Collaborative learning spaces have the power to transform learning and teaching. The landscape of a connected classroom unites pedagogy, space, and standards of instruction. By connecting to global classrooms in meaningful and authentic ways, there can be endless opportunities for collaboration and engagement, and, in effect, the world becomes the learning space of the classroom.

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Jennifer Williams's picture
Jennifer Williams
Educational Program Developer/Literacy Specialist

Hi Robin! We cannot thank you enough for your lovely comments. As you mention, these global skills are critical for students and teachers to develop as we move into a world that is so internationally connected. Thanks again! You inspire!

Jennifer Williams's picture
Jennifer Williams
Educational Program Developer/Literacy Specialist

Precisely! Love this point! We organized learning spaces in our last building with purposeful rooms and shared spaces. Each one had a different look and design and could be used according to needs of the learning desired. It was extraordinary. Thank you for your great comments! Completely honored!

Jennifer Williams's picture
Jennifer Williams
Educational Program Developer/Literacy Specialist

Joy, your words mean so much! The power of learning space design is immeasurable and truly allows for transformational growth in the classroom for both educators and students! Love sharing and learning with you and following your journey in education. Many, many thanks!

Wade Muncil's picture

You've made my day!
Eight years ago my Emirati college students in the western region of UAE started connecting with Japanese college students from Osaka.
Over the years we have used email and video to exchange ideas. Try to imagine 14 Bedouin students in their abayas conversing with 12 Japanese students. Imagine the questions, the fascination and the engagement! For the past three years I have been teaching inter-cultural intelligence and we have formed teams of Japanese and Emiratis, the teams have researched a culture together, held Skype meetings to plan their research, collectively written a report and finished the semester with an online intercultural presentation. In March I will be presenting at TESOL on the value of international collaboration, the fact that it can be used in all courses and at all ages. Our next venture is to do an online interview with a grandmother from UAE and a Japanese grandmother. Please keep in touch. Your insights into the process and product are invaluable.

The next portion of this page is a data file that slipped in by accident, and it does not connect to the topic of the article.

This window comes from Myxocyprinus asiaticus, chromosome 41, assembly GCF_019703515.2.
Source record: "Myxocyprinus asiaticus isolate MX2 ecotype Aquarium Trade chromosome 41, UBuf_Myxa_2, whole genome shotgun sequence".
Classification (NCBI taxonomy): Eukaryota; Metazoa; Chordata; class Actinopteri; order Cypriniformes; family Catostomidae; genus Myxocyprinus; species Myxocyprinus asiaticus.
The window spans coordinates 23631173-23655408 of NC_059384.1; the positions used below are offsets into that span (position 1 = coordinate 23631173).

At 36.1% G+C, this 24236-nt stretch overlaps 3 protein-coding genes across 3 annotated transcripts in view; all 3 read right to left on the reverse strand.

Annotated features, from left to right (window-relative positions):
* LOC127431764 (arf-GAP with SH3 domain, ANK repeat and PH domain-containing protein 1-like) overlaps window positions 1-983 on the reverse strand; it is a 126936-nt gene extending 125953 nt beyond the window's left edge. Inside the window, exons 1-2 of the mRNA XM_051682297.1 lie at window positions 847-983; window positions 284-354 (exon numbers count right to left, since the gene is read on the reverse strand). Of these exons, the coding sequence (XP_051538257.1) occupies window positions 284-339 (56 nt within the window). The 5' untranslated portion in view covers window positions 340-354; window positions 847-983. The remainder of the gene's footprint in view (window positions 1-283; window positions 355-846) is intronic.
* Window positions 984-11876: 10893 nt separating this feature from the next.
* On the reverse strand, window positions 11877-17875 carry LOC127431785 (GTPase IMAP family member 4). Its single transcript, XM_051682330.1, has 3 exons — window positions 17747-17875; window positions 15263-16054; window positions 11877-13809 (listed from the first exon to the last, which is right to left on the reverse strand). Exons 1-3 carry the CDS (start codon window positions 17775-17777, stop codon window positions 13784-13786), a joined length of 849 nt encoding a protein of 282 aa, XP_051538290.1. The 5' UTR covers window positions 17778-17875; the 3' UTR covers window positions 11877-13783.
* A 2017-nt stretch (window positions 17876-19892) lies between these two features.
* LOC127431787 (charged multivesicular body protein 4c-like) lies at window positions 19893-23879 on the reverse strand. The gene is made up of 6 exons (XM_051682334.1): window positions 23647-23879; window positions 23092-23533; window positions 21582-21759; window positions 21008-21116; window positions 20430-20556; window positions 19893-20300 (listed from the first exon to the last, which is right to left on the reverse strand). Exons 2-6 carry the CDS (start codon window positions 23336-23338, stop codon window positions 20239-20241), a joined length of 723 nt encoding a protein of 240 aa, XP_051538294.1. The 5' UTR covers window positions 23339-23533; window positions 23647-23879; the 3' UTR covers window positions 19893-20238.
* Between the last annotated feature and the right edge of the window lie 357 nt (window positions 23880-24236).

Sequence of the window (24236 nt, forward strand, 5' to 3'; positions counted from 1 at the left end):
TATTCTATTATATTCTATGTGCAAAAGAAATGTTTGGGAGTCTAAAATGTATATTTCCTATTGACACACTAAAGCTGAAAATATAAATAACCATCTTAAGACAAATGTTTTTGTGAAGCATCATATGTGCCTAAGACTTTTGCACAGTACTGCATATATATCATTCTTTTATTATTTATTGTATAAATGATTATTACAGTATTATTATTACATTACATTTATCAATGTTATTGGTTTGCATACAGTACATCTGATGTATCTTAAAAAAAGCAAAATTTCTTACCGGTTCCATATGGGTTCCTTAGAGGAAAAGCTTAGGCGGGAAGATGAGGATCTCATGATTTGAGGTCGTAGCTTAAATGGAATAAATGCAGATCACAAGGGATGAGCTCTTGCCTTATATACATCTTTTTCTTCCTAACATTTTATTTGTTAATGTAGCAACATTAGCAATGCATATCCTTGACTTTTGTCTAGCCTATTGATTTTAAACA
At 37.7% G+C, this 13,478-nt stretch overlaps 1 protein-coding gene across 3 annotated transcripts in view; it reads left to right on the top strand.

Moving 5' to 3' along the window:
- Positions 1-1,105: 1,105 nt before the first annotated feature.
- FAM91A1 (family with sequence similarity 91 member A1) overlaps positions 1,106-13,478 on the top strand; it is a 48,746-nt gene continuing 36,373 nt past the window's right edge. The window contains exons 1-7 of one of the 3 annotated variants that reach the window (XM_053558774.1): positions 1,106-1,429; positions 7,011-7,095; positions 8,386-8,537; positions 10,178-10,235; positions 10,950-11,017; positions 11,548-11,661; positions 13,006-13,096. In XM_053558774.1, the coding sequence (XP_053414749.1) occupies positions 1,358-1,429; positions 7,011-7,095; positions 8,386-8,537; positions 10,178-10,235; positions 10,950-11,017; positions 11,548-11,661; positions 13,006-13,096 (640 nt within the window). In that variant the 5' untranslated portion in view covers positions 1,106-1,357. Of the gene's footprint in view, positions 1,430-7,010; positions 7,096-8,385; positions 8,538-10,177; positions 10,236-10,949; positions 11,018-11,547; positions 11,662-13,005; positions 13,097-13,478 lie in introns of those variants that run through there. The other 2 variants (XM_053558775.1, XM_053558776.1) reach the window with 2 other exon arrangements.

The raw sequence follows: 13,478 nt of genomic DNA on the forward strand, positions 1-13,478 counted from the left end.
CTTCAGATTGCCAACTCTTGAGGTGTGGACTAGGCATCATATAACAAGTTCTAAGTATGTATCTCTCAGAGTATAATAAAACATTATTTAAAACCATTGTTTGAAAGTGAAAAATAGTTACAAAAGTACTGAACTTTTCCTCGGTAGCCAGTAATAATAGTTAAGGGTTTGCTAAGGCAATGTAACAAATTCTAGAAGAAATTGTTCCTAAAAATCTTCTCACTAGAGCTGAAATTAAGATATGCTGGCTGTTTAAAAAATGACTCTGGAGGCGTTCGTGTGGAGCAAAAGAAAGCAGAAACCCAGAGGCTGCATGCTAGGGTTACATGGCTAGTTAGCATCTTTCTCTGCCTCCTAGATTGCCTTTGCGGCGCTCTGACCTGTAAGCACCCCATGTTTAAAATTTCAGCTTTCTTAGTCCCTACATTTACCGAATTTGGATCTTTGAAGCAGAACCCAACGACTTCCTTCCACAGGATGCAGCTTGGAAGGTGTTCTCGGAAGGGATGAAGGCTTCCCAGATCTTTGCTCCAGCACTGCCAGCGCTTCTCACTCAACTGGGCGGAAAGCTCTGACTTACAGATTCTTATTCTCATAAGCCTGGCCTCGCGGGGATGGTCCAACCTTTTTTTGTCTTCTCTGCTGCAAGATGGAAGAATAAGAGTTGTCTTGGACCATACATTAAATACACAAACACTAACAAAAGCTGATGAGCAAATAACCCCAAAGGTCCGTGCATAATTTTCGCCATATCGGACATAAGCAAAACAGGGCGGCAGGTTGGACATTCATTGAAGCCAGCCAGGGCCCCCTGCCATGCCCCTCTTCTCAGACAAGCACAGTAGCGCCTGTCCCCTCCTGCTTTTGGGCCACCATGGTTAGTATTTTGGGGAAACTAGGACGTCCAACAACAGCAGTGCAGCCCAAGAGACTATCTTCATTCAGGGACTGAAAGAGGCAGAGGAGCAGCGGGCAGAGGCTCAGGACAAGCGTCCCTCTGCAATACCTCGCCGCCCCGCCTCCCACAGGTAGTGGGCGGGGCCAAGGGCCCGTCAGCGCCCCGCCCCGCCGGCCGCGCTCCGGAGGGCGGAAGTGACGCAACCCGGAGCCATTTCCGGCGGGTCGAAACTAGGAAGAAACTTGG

Jennifer Williams's picture
Jennifer Williams
Educational Program Developer/Literacy Specialist

This is incredible, Wade! You are an incredible inspiration and your story of bringing collaborative engagement through use of technology and instructional/learning space design is remarkable. I would love to hear more! Are you on Twitter by chance? Our handles are @JenWilliamsEdu and @la_Profe_S. Many thanks for your kind words and support!

Wade Muncil's picture

Hi Jennifer,

Yes, it has been quite a journey and we hope to spread the word to allow teachers and students to share in the joy and discovery.
I'm not on Twitter but please email me at wmuncil@hct.ac.ae and thank YOU for letting me know that International Collaborative Learning is alive, well and growing. We are Building Bridges.

All the best,
Wade

(1)
Wade Muncil's picture

Hi Jen,

We are looking forward to connecting with classrooms from around the world. I Believe International Collaboration works for all ages and all subjects. I also think that it will play a major role in education in the near future. Next semester, beginning in late January, the door of my classroom is open and you are all invited. Education may and should begin in the classroom but it should never end there. Lets see what we can create!

Ed Gragert's picture

Thanks, Jennifer, for a great article on the importance of bringing the world into the classroom. Over the 27 years of work with iEARN, I have seen that students are more curious and motivated to learn, taking responsibility for part of their own education. Further, the process of learning with and teaching a peer elsewhere on the planet, recognizing that someone values what I have to offer, raises self-esteem and hope.

Thanks again.

Ed
Interim Executive Director
iEARN-USA
http://us.iearn.org

rmbtowner_tech's picture
rmbtowner_tech
Elementary School Technology Coach - Suburban Chicago

Can't wait for you to see the classroom I am working in. We did a lot of work over break. We ran into some financial difficulties as I mentioned. It slowed us down a little. We are writing a Donor's Choose, looking for donations, check Craig's list, Goodwill and the like. Andi McNair is also redesigning her classroom space. We have been in contact. Stay tuned. I will tag you guys on Twitter with before & after pics and the blog post. Looking forward to great things in 2016. I feel blessed to have spent the weekend getting to know you!

Wade Muncil's picture

Looking forward to spring semester and connecting my Bedouin students in western UAE with classrooms around the world using social media.